Pixies, Alexandra Palace, London <!-- none onestar twostar threestar fourstar fivestar -->

Debasing themselves
Click to follow

"Outside there's a box car waiting/ outside the family stew/ out by the fire breathing/ outside we wait 'til face turns blue." These words of agreeable drivel, from arguably the Pixies' most accessible song, "Here Comes Your Man", swirled around my head all night, in my sleep. So, I must have had a decent time. I must have soaked up and wallowed in the unadulterated nostalgia. I must have bowed down before this celebrated Boston quartet - the singer Francis Black (born Charles Thompson), the bassist Kim Deal, the guitarist Joey Santiago and the drummer David Lovering. Except it didn't quite work out that way.

The gushing wave of critical enthusiasm is gradually dying down since this apparently unreformable band (relations between Black and Deal turned notoriously sour, and in the end Black was rumoured to have informed the band by fax that they were splitting up) reformed and played the Brixton Academy to hysterically favourable reviews last year. A year on from the massive hype, they are still around, however, still churning out the same material, in pretty much the same order. Still cashing in (and why not?) on their back-catalogue of classics from their most heady period, 1987 and 1993.

Tonight they're at Ally Pally. The palace is an unusual venue for a rock band (it feels like you're in an aircraft hangar), and the acoustics are rather unforgiving. The Pixies shuffled on stage, not to an explosion of screams, but to an appreciative wail or two. The crowd, mostly men in their early to mid-thirties, seemed quietly confident, smug even. Complacent? They knew exactly what they were going to receive tonight. No nasty surprises here. And, of course, there weren't.

The rock veterans began with their grisly ode to molestation, "Bone Machine", which is full of their trademark demented lyrics - "Our love is rice and beans and horses' lard". Then rat-a-tat-tat-style, the Pixies cascaded through their material at a scorching pace. They don't take breaks, apart from 12-year ones, of course (boom boom). We are then bombarded by some less well-known tracks, "Dead", "Alec Eiffel" and "Crackity Jones", delivered in blistering succession.

It quickly became clear, however, that neither Black, who, from a distance, bears an uncanny resemblance to Michael Chiklis's demented cop on The Shield, nor the iconic Deal (who is woefully underused tonight - particularly her delicious vocals) was going to engage with the audience. No banter, no frippery, no "hello, the People's Palace, we're back and here's something new for y'all". Indeed, there was little new material; mainly the golden oldies, including the wonderfully deranged "Nimrod's Son" (a song memorably parodied by Chris Morris in "Motherbanger". It got one of the best audience responses of the evening).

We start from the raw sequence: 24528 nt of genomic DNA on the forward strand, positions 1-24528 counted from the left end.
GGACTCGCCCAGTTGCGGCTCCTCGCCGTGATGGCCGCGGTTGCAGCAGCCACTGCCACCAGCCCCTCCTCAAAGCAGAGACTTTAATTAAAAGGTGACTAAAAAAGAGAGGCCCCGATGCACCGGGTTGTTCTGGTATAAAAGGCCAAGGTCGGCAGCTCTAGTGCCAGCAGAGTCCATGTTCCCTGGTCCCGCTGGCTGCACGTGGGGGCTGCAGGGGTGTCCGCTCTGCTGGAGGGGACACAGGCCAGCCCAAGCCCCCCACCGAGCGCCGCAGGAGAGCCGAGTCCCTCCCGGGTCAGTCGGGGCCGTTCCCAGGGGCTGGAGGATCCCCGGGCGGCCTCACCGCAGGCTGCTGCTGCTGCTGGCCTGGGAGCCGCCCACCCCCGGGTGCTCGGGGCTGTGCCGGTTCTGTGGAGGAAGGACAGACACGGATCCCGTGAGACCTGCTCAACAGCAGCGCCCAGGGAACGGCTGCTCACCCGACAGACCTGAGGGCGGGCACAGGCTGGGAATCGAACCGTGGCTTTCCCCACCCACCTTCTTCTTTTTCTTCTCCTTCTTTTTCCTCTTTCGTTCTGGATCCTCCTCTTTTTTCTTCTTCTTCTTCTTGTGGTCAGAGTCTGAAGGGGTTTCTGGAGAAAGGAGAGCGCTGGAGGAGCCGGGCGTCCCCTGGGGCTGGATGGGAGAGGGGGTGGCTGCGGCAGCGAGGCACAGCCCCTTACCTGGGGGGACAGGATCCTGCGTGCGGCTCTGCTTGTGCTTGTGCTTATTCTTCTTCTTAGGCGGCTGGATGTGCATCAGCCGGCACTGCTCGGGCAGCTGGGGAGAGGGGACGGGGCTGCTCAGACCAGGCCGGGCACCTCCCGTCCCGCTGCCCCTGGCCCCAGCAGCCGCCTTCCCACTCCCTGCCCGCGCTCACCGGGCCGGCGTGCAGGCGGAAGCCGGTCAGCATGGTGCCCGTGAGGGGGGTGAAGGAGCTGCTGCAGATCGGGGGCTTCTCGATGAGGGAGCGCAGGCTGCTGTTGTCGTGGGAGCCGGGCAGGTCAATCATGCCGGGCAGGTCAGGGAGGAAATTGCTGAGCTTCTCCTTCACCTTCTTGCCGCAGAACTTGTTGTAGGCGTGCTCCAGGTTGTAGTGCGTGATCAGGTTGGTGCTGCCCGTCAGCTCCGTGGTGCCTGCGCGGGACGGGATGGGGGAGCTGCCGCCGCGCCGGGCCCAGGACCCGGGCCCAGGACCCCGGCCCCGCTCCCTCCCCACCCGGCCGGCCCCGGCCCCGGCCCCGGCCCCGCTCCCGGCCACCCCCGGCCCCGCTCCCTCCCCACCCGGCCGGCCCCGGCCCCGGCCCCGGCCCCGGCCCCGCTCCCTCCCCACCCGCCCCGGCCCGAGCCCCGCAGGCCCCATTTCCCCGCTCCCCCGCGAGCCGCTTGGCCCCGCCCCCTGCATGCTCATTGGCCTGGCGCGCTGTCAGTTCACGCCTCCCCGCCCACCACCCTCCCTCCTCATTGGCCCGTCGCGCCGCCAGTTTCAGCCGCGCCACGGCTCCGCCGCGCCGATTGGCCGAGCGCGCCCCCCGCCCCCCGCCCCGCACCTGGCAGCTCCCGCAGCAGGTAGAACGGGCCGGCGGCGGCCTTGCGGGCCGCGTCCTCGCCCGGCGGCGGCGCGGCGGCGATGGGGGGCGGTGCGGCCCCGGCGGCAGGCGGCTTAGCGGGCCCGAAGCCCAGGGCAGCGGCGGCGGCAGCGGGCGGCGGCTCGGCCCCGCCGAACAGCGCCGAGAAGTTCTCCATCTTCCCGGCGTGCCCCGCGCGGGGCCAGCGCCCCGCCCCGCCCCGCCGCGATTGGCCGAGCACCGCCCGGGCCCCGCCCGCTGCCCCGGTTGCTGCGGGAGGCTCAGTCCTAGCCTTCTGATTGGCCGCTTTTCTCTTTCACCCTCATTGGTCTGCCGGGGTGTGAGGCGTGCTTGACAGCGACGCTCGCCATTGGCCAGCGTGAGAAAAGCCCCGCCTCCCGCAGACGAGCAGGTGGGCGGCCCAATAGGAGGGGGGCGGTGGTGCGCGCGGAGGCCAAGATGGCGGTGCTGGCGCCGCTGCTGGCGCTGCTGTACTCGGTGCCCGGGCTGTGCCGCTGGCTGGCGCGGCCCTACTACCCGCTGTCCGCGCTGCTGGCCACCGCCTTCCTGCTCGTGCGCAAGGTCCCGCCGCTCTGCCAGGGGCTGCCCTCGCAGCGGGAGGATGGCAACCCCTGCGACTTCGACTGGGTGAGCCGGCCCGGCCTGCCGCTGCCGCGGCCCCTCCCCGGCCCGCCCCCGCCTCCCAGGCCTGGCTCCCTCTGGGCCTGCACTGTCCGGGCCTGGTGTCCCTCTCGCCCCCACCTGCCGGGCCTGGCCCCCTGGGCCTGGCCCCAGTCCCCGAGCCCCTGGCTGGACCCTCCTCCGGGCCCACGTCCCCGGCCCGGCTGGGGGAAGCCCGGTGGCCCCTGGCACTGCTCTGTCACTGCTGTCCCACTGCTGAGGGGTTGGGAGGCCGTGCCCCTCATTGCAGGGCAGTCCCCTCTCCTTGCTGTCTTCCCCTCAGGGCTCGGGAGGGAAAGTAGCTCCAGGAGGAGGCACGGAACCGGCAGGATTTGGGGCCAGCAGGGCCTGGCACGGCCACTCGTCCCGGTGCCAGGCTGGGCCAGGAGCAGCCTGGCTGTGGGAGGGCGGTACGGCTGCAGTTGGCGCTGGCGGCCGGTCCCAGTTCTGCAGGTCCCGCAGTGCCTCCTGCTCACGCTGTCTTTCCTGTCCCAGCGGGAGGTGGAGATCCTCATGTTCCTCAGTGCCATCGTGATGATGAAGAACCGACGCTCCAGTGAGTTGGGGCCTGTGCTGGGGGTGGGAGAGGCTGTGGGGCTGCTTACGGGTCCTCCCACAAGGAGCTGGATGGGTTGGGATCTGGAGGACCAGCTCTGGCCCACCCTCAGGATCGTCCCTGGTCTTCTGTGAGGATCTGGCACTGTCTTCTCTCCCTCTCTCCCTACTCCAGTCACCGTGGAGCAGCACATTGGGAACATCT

The four-piece marched relentlessly on through their "standards" - "In Heaven", "Vamos", "Holiday" and the superb "Where Is My Mind?". It was all head-spinningly impressive in its drive and the Pixies' wall (or wail) of sound is still awesomely furious. Except the spark, the thing that made them once peerless and somewhat magical (and, funnily enough, Lovering is now an accomplished stage magician), is fading. The more they perform, the more their mysterious appeal and Black's increasingly croaky voice fades to a gasp. Like The Clash and Hüsker Dü, the Pixies weren't really meant to be brought back from the dead. Some of their fans, maybe just this one, were secretly happy they remained "sleeping". No point flogging a dead pixie. Never a good thing.

As the revival night neared its conclusion, things turned refreshingly silly. There was a mini-stage invasion (well, one person tried to clamber on) during the anthemic "Debaser", and Lovering playfully lobbed Santiago a drumstick, which he used to get noise from his guitar. Ultimately, however, it was with mild relief that they signed off with "Gigantic". There was no need to go through the motions any more.